Who did Nelson side with? You guessed it — in May, he sided with the insurance interests against the citizens of Nebraska, calling the public option a “deal breaker.”
So Change Congress launched $10,000 of online ads, letting Nebraska voters know about Nelson’s special-interest money. We also sent 3,000 direct-mail pieces to Democratic donors throughout the state. This generated state and national news stories for over a week (and apparently freaked Nelson out).
After an intense 11-day battle with Nelson, he’s now publicly “open” to the public option — and yesterday, he made more news by saying he won’t join a filibuster of Obama’s plan. One of our local supporters even got a personal phone call from the Senator yesterday, during which Nelson tried to explain away his special-interest contributions!
This campaign is a model for our ongoing anti-corruption work. But to replicate this success, I need your help. Can you please consider chipping in to help us take our show on the road?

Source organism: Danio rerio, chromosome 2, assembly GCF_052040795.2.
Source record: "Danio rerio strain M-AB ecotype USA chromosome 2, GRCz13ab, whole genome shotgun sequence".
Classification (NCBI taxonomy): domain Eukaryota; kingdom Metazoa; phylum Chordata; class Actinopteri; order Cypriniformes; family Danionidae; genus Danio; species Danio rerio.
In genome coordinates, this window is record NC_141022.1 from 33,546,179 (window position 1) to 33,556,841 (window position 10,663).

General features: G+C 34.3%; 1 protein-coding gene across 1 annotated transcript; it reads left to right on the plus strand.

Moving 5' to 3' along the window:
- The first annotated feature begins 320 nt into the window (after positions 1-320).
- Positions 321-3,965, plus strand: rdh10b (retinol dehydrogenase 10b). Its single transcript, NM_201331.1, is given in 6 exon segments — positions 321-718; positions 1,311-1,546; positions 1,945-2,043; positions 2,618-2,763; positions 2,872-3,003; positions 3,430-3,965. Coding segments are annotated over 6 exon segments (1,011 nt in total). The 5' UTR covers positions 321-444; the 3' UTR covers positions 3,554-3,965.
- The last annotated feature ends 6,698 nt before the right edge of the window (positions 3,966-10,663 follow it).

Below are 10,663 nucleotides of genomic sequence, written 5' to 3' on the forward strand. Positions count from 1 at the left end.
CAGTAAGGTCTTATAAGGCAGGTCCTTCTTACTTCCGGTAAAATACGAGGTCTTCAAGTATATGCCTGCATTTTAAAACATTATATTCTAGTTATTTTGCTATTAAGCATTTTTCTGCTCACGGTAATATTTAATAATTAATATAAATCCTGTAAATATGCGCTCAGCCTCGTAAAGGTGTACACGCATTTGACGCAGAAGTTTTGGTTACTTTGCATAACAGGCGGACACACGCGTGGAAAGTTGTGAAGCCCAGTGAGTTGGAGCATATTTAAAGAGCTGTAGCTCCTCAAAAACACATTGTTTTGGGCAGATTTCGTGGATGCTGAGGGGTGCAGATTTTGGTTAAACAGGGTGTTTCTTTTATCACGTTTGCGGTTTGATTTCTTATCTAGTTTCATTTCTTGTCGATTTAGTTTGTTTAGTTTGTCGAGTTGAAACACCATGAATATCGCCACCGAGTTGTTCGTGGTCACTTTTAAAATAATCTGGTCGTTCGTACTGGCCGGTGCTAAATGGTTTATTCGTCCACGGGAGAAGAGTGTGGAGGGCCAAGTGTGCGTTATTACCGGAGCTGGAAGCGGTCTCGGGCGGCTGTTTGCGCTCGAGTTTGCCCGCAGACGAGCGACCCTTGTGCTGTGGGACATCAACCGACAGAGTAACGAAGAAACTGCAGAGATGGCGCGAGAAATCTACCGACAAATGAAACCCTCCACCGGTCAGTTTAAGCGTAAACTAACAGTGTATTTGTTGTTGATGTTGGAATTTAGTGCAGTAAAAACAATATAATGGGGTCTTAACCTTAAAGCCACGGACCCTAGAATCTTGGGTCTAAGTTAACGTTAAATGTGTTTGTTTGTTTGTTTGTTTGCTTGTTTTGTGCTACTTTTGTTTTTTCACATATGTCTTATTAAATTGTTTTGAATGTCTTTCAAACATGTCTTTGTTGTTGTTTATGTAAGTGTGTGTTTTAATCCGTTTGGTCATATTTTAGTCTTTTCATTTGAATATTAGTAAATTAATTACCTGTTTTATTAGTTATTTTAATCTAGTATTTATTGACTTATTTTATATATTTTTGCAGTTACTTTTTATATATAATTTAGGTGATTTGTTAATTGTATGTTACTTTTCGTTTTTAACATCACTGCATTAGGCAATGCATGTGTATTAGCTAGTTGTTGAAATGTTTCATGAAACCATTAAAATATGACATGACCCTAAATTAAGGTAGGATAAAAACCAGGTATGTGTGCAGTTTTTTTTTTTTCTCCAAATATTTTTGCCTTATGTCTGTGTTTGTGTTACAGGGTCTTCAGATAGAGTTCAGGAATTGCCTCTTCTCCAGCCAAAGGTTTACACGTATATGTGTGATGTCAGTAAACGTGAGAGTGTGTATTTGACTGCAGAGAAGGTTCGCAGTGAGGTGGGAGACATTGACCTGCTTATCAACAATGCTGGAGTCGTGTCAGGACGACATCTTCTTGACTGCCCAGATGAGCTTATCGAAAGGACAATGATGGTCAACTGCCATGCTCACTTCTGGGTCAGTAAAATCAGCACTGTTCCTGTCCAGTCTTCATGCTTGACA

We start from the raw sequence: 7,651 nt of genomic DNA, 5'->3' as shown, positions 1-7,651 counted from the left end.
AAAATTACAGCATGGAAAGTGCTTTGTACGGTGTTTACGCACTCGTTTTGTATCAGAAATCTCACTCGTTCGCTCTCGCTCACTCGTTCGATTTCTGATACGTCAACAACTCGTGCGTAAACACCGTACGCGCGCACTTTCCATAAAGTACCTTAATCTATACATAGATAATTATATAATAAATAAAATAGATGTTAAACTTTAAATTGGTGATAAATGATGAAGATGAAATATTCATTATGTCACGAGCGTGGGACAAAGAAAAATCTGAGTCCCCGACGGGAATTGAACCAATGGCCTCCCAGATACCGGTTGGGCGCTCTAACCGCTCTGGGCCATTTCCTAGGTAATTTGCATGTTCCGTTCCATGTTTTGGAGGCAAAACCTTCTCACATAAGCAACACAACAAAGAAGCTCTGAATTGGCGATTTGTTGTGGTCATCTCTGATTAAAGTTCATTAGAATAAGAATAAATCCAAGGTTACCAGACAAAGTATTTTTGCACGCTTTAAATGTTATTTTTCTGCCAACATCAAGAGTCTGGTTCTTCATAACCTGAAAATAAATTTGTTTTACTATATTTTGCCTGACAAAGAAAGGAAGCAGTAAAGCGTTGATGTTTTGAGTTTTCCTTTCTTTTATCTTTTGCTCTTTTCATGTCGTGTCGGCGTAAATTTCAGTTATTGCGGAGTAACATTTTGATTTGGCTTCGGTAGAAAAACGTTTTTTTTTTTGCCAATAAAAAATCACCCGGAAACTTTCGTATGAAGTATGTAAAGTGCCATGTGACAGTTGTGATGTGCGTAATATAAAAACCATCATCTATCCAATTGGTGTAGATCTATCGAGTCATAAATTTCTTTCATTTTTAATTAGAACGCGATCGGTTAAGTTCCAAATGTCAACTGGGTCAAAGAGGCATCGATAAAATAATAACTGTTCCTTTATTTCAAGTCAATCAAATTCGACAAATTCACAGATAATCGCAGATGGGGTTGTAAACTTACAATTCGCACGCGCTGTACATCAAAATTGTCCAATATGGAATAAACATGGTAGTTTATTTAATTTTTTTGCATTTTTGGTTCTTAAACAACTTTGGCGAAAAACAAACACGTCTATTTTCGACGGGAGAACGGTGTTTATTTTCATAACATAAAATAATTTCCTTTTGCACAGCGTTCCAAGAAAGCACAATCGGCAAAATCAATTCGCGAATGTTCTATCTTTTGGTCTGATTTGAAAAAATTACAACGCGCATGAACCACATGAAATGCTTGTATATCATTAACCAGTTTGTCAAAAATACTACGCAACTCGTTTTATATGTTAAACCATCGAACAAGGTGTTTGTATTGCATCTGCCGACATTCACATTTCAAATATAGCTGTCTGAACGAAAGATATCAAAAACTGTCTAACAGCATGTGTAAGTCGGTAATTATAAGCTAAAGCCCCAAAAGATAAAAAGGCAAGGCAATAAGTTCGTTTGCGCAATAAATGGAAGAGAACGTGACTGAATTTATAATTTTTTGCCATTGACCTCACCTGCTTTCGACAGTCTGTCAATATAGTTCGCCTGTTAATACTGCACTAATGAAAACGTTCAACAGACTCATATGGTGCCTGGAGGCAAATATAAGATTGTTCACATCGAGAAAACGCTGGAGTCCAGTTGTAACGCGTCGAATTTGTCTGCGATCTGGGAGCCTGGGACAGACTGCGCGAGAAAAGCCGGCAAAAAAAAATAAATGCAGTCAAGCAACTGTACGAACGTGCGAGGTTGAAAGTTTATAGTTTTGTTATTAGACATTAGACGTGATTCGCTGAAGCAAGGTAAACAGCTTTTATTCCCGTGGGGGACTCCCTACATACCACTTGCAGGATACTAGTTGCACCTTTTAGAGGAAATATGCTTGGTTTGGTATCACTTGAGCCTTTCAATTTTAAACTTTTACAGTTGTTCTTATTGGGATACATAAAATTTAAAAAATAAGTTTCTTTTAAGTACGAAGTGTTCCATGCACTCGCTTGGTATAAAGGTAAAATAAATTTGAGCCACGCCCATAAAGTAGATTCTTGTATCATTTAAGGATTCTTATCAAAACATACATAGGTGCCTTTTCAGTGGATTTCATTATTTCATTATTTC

At the above link, you can give once or become a monthly Change Congress supporter, which is certainly appreciated.
Ben Nelson was actually the second in our “Good Souls Corruption” campaign. Rep. John Conyers (D-MI) was the first — we successfully called him out for siding with special-interest contributors and made him react as well.
As Mother Jones nicely put it:
“Maybe the reason members of Congress are responding so defensively is that CC is striking a little too close to home. Apparently members of Congress are shocked by the nerve-the nerve!-of people who tell them that taking huge amounts of money from the industries they’re in charge of regulating reeks of corruption.”
Exactly right. And we can’t stop in Nebraska.
Change Congress has really hit its stride, but shaming politicians for participating in a corrupt system isn’t cheap. We’re thankful to those who trusted us with their hard-earned dollars in the beginning. But we really need your help now to continue this model around the country.
On the donate page, we ask you to include any suggestions you have for politicians we should consider targeting next. Please include any links to stories that may be relevant.
Below is a timeline of our recent campaign. I hope you enjoy — and please help us continue this work.